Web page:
Today we are going to examine this article on the physics of string theory, “Philosophers Want to Know Why Physicists Believe Theories They Can’t Prove”.
As we discussed in one of our earlier articles, “Physicists vs Reality”, it starts in a rather refreshing way:
It’s often assumed that physics and philosophy are at opposite ends of the academic spectrum. In fact, they’re close—so close that they can overlap…”
Interesting, it is not that often you get to see people admitting that philosophy might be of any relevance at all to physics. Not a lot of physicists would admit this.
I suppose that it should not too be too surprising that philosophers might know better. And even less surprising that a philosopher of science might think this.
We will be hearing from one such, Richard Dawid, in this article.
Here is something he has to say:
The criteria for establishing a theory, he discovered, is not in itself subject to scientific enquiry. “They’re considered background assumptions,” says Dawid. “It’s a question that’s driven by physics but it’s a philosophical question.”
There are criteria for establishing a theory. At least there is if you want to do it rationally.
First, your theory should have a rational foundation. It should start with known facts, be it direct observational results. Or with something else we know to be true based on observation. Then we attempt to build up from there.
One should study the facts of reality and identify some implications of those facts. One should then focus in on one or more implications of reality and attempt to see what new facts one might be able to identify.
These form the basis of one’s hypothesis, some proposed fact of reality one wants to prove to be true. One then needs to validate this in some way.
In the physical sciences, this involves experimentation. One needs to perform experiments that validate that hypothesis and then show that it is indeed true.
In more abstract subjects, such as mathematics, one might need to perform a mathematical proof, based on logic. Such proof shows that given some established premise, that a given conclusion is true or false.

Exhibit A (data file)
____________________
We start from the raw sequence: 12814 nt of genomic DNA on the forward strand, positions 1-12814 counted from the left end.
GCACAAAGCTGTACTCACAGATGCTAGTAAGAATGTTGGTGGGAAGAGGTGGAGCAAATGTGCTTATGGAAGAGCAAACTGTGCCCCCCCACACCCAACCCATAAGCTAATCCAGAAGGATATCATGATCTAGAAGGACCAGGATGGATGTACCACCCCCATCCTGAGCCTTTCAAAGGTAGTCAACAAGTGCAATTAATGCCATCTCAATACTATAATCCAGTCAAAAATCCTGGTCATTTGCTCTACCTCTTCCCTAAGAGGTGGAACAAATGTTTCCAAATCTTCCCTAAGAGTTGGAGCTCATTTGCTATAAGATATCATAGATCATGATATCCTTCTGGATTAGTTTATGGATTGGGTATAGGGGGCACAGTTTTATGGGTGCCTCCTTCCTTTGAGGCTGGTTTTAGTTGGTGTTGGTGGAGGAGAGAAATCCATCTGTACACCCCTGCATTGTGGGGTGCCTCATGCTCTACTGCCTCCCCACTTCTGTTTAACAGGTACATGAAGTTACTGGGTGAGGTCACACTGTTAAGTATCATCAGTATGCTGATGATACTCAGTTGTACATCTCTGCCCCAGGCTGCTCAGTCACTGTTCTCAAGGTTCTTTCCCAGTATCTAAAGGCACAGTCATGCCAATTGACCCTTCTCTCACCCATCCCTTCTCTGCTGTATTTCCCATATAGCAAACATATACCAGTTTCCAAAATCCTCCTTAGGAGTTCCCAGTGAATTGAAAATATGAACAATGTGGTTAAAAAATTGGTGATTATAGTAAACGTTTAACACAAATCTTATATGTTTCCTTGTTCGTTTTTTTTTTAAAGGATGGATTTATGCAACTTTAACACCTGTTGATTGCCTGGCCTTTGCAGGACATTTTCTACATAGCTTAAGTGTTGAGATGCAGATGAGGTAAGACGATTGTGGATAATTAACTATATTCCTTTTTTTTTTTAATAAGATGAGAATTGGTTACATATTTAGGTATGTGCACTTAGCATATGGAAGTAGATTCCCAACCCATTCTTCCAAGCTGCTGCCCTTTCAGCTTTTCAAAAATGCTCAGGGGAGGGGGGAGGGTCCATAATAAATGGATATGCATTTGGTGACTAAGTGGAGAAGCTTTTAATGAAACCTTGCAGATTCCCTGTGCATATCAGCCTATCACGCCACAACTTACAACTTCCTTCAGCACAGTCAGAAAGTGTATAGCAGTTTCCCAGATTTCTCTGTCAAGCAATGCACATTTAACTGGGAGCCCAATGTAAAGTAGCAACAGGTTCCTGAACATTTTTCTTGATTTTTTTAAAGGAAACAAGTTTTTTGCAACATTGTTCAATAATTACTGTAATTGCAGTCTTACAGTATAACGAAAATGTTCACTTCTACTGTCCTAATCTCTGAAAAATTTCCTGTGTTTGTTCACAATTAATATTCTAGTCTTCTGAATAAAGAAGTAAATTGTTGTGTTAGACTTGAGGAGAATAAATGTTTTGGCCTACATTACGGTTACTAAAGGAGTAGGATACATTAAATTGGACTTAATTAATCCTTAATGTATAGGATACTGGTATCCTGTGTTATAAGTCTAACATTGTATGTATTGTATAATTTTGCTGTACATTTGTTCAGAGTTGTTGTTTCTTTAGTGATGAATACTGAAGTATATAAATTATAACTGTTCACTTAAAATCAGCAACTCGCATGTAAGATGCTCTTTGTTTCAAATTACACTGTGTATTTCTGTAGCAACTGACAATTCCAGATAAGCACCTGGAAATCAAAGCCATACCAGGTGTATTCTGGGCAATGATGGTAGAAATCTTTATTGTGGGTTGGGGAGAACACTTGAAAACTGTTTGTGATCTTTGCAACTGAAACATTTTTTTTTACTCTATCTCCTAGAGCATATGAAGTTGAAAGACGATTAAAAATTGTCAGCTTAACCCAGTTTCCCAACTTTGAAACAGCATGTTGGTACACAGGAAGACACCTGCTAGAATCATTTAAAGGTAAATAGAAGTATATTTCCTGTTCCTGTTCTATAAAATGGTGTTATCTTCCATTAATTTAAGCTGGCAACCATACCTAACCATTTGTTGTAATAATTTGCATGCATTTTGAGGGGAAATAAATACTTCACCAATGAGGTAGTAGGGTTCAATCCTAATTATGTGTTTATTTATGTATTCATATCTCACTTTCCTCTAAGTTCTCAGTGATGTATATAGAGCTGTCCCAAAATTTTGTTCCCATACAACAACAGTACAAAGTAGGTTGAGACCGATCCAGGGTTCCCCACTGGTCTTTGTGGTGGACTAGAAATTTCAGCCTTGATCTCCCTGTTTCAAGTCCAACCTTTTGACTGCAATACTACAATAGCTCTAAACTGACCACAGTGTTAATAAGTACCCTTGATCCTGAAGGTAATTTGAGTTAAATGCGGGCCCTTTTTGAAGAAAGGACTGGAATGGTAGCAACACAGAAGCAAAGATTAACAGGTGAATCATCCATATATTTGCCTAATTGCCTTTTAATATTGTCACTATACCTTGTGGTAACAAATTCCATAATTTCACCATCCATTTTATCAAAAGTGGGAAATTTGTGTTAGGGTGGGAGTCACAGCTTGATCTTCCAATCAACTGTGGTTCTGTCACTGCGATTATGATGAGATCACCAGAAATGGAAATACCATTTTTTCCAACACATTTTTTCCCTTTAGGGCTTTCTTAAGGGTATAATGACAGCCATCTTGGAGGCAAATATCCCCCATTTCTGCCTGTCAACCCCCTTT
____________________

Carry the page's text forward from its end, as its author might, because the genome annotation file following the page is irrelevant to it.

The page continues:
In any case, one needs some valid way to prove their hypothesis and show that they have indeed identified some fact of reality.
So, yes, there are criteria for establishing a theory. And the philosophy of science helps establish what these criteria are.
And guess what Mr Dawid, philosophy is a science.
To quote Ayn Rand:
Philosophy is the science that studies the fundamental aspects of the nature of existence. The task of philosophy is to provide man with a comprehensive view of life. This view serves as a base, a frame of reference, for all his actions, mental or physical, psychological or existential. This view tells him the nature of the universe with which he has to deal (metaphysics); the means by which he is to deal with it, i.e., the means of acquiring knowledge (epistemology) …Ayn Rand, “The Chickens’ Homecoming”, Return of the Primitive: The Anti-Industrial Revolution, 45
That is right, philosophy includes metaphysics, that is, our view of the fundamental view of existence. Which, ideally, one would approach scientifically.
It also includes epistemology, the science of how one goes about gaining knowledge. And this would include how we would go about performing science. Which, again, ideally, we would approach scientifically.
Despite what many philosophers might believe, philosophy is not a bunch of subjective thoughts where one argues whatever one wants.
At least, it does not have to be approached this way.
To the contrary! Ayn Rand shows that philosophy can and should be approached as a systematic study of reality, of mankind’s nature and his relationship to the world around him. It should start with observation and work its way up from that.
Observation is something that scientists themselves often implicitly dismiss. What with Kant trying to argue that we cannot trust our senses and a lot of philosophers agreeing with him.
So, it is little wonder many of them can find no basis for their philosophical ranting.
[M]any serious physicists seem to have abandoned this model. String theory, for example, is one of the most exciting ideas in modern physics. But it’s not testable—so how can physicists be confident that it’s sound?
They cannot be. Anyone can come up with any kind of theory that they like. I could come up with a system that tries to explain physics as the product of little meta-puffballs (credit to Leonard Peikoff for this amusing idea or at least one like it).
Let us suppose that it is consistent and that if the universe is made up of meta-puffballs, that this would explain everything we see in physics. Does this make the theory true? Does this make this a good theory or good physics?
No, it does not. A theory is not true simply because it is self-consistent. It is not true because it might explain how things work.
What if meta-puffballs do not exist? Or if they have no bearing to anything we can observe? What if the theory does not explain anything?
We need to test theories against the facts of reality. And not simply come up with a purely mathematical hypothesis that may or may not describe the nature of real objects.
We do not want these hypotheses to fail to describe the interactions of real entities.
There is a need to verify that our theories describe actual fundamental entities and their actions. And not a simply self-consistent mathematical theory that may not describe how reality works!
Not that string theory is internally consistent anyway.